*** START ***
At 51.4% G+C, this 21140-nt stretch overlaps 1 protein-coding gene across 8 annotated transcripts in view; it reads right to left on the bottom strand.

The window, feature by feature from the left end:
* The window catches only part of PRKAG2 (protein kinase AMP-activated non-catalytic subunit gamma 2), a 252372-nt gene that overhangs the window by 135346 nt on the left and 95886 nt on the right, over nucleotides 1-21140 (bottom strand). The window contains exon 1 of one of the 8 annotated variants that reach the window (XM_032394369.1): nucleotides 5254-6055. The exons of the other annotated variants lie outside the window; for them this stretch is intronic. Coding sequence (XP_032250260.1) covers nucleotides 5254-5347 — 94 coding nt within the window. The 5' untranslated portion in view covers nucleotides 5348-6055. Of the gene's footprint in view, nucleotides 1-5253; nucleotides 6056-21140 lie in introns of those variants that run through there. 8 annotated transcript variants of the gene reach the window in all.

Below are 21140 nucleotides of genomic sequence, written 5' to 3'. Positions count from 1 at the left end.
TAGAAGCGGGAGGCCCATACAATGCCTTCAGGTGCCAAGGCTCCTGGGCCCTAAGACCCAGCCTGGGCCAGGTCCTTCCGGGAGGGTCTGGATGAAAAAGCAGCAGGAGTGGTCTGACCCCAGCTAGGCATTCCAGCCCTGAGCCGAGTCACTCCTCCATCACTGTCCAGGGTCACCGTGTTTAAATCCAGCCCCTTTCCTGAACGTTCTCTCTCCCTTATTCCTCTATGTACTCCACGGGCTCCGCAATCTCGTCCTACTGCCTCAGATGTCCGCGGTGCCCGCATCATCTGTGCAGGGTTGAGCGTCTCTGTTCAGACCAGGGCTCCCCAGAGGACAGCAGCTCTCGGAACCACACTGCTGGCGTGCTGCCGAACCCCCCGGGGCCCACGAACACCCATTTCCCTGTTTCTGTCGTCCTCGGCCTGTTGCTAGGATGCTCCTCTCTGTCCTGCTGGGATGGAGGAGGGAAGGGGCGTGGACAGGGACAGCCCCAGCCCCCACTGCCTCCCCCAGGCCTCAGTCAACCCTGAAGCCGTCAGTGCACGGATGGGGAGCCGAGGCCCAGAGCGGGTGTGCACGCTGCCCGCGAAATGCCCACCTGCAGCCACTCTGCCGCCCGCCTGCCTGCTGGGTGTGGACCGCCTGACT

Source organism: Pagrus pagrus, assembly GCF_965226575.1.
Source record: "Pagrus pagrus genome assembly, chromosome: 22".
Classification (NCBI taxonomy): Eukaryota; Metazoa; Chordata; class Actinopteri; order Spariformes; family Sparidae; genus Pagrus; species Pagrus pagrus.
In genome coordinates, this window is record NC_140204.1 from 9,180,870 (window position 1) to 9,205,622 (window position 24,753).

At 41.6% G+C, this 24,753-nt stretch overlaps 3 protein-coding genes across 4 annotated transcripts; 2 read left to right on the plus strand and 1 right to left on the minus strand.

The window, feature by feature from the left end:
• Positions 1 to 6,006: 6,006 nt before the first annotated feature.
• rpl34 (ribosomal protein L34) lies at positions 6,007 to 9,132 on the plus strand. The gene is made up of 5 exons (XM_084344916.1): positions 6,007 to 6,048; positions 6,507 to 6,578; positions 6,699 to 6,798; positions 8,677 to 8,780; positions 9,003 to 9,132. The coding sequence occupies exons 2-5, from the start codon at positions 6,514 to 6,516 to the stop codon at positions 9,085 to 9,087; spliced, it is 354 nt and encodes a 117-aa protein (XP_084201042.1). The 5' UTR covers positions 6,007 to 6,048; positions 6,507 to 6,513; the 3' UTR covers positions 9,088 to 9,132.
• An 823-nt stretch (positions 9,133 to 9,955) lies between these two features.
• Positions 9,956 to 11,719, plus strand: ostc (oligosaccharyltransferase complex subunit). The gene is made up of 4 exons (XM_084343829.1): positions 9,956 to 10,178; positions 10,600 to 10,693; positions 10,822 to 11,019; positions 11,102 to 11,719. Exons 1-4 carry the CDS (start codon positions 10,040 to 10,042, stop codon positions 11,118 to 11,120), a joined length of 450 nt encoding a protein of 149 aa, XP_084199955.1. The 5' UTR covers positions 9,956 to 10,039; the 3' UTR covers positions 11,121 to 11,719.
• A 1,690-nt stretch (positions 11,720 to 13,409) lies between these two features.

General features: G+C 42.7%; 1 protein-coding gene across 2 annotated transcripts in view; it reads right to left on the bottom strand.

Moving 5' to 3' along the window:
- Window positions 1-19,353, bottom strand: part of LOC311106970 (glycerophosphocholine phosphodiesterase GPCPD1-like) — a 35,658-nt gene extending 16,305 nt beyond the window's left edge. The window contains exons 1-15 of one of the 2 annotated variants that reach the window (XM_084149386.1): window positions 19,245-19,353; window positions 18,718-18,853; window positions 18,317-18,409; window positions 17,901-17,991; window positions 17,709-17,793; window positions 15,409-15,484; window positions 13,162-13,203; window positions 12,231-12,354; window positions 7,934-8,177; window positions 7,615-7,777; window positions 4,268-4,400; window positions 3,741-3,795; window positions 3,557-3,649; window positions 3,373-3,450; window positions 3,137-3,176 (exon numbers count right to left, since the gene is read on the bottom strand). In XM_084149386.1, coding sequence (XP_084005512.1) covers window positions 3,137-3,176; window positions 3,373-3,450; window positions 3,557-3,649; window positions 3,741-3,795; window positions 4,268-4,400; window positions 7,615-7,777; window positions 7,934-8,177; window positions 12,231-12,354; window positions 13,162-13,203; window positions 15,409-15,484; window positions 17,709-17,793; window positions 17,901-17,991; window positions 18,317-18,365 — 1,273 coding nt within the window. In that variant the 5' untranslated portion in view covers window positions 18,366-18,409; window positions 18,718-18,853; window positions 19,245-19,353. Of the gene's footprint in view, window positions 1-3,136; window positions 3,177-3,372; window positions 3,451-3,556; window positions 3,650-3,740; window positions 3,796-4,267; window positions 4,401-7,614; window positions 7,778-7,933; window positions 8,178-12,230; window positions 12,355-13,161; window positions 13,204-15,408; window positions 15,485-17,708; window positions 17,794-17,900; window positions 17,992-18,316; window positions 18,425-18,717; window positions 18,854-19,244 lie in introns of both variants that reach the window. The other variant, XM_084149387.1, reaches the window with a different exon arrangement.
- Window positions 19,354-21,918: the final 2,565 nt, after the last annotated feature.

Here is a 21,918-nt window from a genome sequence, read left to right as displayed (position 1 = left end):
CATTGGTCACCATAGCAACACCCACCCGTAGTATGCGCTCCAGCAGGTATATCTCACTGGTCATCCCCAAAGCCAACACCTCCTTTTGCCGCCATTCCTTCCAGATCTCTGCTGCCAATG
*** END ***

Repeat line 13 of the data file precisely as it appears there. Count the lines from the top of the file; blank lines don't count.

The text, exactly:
• rpl34 (ribosomal protein L34) lies at positions 6,007 to 9,132 on the plus strand. The gene is made up of 5 exons (XM_084344916.1): positions 6,007 to 6,048; positions 6,507 to 6,578; positions 6,699 to 6,798; positions 8,677 to 8,780; positions 9,003 to 9,132. The coding sequence occupies exons 2-5, from the start codon at positions 6,514 to 6,516 to the stop codon at positions 9,085 to 9,087; spliced, it is 354 nt and encodes a 117-aa protein (XP_084201042.1). The 5' UTR covers positions 6,007 to 6,048; positions 6,507 to 6,513; the 3' UTR covers positions 9,088 to 9,132.